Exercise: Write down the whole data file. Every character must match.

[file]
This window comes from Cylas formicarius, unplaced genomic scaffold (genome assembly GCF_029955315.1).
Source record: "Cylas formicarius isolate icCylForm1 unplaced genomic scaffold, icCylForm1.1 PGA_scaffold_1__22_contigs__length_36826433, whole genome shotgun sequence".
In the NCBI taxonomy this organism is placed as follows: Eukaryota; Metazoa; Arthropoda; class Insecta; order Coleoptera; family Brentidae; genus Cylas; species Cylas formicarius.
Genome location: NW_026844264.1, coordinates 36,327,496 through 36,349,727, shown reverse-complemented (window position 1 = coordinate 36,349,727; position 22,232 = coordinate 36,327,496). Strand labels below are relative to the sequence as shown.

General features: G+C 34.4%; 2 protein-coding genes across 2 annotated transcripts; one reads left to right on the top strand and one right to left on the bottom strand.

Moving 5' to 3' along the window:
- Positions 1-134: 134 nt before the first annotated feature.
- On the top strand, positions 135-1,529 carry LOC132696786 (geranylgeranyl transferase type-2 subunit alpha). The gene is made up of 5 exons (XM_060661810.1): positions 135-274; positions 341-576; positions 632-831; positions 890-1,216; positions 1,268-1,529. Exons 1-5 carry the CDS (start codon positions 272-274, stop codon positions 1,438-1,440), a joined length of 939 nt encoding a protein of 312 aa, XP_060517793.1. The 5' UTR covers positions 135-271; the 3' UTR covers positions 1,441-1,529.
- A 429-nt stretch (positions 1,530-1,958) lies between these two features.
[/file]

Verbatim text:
This window comes from Cylas formicarius, unplaced genomic scaffold (genome assembly GCF_029955315.1).
Source record: "Cylas formicarius isolate icCylForm1 unplaced genomic scaffold, icCylForm1.1 PGA_scaffold_1__22_contigs__length_36826433, whole genome shotgun sequence".
In the NCBI taxonomy this organism is placed as follows: Eukaryota; Metazoa; Arthropoda; class Insecta; order Coleoptera; family Brentidae; genus Cylas; species Cylas formicarius.
Genome location: NW_026844264.1, coordinates 36,327,496 through 36,349,727, shown reverse-complemented (window position 1 = coordinate 36,349,727; position 22,232 = coordinate 36,327,496). Strand labels below are relative to the sequence as shown.

General features: G+C 34.4%; 2 protein-coding genes across 2 annotated transcripts; one reads left to right on the top strand and one right to left on the bottom strand.

Moving 5' to 3' along the window:
- Positions 1-134: 134 nt before the first annotated feature.
- On the top strand, positions 135-1,529 carry LOC132696786 (geranylgeranyl transferase type-2 subunit alpha). The gene is made up of 5 exons (XM_060661810.1): positions 135-274; positions 341-576; positions 632-831; positions 890-1,216; positions 1,268-1,529. Exons 1-5 carry the CDS (start codon positions 272-274, stop codon positions 1,438-1,440), a joined length of 939 nt encoding a protein of 312 aa, XP_060517793.1. The 5' UTR covers positions 135-271; the 3' UTR covers positions 1,441-1,529.
- A 429-nt stretch (positions 1,530-1,958) lies between these two features.